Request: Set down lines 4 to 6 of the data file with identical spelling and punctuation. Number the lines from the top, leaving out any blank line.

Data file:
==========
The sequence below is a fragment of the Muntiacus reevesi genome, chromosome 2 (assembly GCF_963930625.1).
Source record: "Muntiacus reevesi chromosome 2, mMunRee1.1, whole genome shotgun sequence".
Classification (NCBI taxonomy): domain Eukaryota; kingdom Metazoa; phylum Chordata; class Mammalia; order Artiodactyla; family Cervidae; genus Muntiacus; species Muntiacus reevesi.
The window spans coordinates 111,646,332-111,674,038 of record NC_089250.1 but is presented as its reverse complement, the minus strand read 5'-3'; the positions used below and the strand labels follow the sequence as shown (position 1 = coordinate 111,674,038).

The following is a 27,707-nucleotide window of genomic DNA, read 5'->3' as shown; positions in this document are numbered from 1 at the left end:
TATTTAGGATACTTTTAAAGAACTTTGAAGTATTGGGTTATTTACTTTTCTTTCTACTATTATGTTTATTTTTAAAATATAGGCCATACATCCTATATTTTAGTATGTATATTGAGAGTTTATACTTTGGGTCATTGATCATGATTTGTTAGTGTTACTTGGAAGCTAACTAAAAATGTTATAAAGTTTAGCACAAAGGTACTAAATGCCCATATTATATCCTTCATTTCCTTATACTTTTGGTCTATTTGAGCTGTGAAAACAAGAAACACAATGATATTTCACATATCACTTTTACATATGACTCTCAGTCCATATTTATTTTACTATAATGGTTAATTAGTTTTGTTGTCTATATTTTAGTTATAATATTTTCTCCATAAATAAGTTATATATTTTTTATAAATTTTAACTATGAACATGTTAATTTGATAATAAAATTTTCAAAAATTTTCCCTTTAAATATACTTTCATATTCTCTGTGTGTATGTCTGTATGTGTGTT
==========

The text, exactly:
The window spans coordinates 111,646,332-111,674,038 of record NC_089250.1 but is presented as its reverse complement, the minus strand read 5'-3'; the positions used below and the strand labels follow the sequence as shown (position 1 = coordinate 111,674,038).

The following is a 27,707-nucleotide window of genomic DNA, read 5'->3' as shown; positions in this document are numbered from 1 at the left end:
TATTTAGGATACTTTTAAAGAACTTTGAAGTATTGGGTTATTTACTTTTCTTTCTACTATTATGTTTATTTTTAAAATATAGGCCATACATCCTATATTTTAGTATGTATATTGAGAGTTTATACTTTGGGTCATTGATCATGATTTGTTAGTGTTACTTGGAAGCTAACTAAAAATGTTATAAAGTTTAGCACAAAGGTACTAAATGCCCATATTATATCCTTCATTTCCTTATACTTTTGGTCTATTTGAGCTGTGAAAACAAGAAACACAATGATATTTCACATATCACTTTTACATATGACTCTCAGTCCATATTTATTTTACTATAATGGTTAATTAGTTTTGTTGTCTATATTTTAGTTATAATATTTTCTCCATAAATAAGTTATATATTTTTTATAAATTTTAACTATGAACATGTTAATTTGATAATAAAATTTTCAAAAATTTTCCCTTTAAATATACTTTCATATTCTCTGTGTGTATGTCTGTATGTGTGTT